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DPRG: Radio Shak Tape Measure Hacking

Subject: DPRG: Radio Shak Tape Measure Hacking
From: Jim Brown jgbrown at spd.dsccc.com
Date: Mon Jan 19 15:44:55 CST 1998

I got this off the comp.robotics.misc newgroup.  I figured that maybe someone
out there that might be interested in this:

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	 Newsgroups: comp.robotics
         From: seeker at indirect.com (Stan Eker)
         Subject: RSTM (ultrasonic ranger) min range modification
         Date: Fri, 26 May 1995 07:52:27 GMT

          Here's a small improvement in the Radio Shack Electronic Tape Measure
         (RSTM) minimum distance.  Stock, it'll read down to ~1.7 feet as long as
         you're using the TEST mode (continuous bursts, one per second).  In it's
         normal (useless) mode, it'll only *ever* read down to 2 feet.  With the
         following two capacitor changes, you can get down to 1.0 or 1.1 feet.

          Simple modification (no brainer): change C8 to 6.8nF (6800pF) Mylar cap,
         and change C11 to a 2nF (2000pF) 5% Mylar cap.  This minimizes the time
         that the input amplifier stays in saturation (C8) and reduces the time
         that the Schmitt trigger (C11) holds off switching.  There's still a fairly
         major (about 400uS) time it could be reduced further, for a gain of another
         5 inches or so, but that'll have to wait for further study (fooling around).

                     shown from                sensor
                bottom side of board            wires
                                             |        |                
                ------------------------------------------------
                | S     555     ------- CA3160                 |
                | W   -------   |     |  amp     tank          |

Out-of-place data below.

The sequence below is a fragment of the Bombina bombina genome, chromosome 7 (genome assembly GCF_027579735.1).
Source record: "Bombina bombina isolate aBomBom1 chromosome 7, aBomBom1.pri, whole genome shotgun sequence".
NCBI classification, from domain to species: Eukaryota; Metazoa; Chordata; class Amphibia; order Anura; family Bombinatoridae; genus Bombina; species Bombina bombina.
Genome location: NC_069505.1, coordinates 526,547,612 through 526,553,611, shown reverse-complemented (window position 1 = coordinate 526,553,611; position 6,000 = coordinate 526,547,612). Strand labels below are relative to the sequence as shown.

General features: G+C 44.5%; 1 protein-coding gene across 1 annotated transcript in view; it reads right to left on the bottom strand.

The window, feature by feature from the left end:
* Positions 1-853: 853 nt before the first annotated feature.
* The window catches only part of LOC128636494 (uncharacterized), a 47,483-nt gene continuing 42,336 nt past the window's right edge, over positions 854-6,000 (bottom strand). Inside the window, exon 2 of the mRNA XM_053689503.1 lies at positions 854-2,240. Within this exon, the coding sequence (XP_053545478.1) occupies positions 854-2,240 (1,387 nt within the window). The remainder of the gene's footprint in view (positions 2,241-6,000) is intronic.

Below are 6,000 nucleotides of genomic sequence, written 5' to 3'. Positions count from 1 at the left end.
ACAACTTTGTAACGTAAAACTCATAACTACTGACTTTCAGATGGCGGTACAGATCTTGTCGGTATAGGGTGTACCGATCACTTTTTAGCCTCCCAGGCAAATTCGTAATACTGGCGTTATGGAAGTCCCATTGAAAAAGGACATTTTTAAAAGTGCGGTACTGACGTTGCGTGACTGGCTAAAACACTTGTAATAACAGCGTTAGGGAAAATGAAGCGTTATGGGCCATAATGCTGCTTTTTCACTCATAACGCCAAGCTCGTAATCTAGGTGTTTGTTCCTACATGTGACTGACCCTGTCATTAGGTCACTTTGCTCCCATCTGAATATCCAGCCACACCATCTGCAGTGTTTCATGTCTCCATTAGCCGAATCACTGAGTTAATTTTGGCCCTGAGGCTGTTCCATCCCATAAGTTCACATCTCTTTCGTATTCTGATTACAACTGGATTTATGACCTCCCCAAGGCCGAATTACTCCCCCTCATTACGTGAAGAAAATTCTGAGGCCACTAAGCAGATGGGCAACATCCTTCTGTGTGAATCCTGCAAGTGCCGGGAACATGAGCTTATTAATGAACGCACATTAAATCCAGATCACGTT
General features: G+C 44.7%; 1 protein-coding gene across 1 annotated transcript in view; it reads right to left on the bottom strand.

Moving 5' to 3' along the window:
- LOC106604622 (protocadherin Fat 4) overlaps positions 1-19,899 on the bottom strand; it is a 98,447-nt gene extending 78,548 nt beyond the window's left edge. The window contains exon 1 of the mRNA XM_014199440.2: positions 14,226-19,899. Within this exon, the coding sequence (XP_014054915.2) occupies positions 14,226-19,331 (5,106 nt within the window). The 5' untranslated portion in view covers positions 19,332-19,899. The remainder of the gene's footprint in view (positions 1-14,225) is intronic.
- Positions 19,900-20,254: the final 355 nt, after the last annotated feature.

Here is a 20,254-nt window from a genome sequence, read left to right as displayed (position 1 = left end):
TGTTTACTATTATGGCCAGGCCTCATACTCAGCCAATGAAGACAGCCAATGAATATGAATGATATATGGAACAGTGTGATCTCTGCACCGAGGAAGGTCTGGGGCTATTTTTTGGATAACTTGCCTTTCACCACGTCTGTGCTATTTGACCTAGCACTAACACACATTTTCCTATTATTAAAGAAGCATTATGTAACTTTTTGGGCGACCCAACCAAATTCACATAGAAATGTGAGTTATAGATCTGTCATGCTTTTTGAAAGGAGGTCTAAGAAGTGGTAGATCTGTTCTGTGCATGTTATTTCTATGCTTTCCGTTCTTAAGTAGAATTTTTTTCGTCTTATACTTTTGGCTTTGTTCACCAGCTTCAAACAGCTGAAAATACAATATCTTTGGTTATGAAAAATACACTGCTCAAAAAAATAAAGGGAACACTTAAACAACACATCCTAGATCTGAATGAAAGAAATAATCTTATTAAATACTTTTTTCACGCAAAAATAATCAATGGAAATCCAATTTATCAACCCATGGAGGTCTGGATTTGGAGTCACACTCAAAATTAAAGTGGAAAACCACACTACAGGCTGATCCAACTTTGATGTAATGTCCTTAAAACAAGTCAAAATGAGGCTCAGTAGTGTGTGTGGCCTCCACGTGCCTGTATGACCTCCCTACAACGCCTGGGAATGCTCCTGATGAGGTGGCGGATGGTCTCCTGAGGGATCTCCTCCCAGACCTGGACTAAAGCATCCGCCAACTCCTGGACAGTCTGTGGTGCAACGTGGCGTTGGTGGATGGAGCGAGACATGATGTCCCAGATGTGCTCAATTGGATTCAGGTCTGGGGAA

| I   |     |   |  U2 |         circuit        |
                | T   |  U3 |   -------       -----            |
                | C   -------     ||          |   | XFMR       |
                | H     =====     || C8       -----            |
                |        C11                                   |
                |                                              |
                |  ------------------------------------------  |
                |  |       LCD DISPLAY  (other side)        |  |

          The changes above just shorten the time the input stage is idle after the
         initial burst.  As an added benefit, it seems to have also killed the odd
         results I'd had with returns at less than 1 foot.  Before, it'd often show
         a 30 foot (or more) value, now it doesn't.  I'd recommend using the same
         type of Mylar caps as the originals to keep the temperature coefficient
         the same, but you can experiment with other types if it's for indoor use
         only (limited temperature range).  The changes are easy to get parts for
         and duplicate, and don't appear to screw up the calibration.

          The remaining 400uS or so of wasted time (and distance) is mostly due to
         ringing in the tank circuit that drives the transducer.  From the research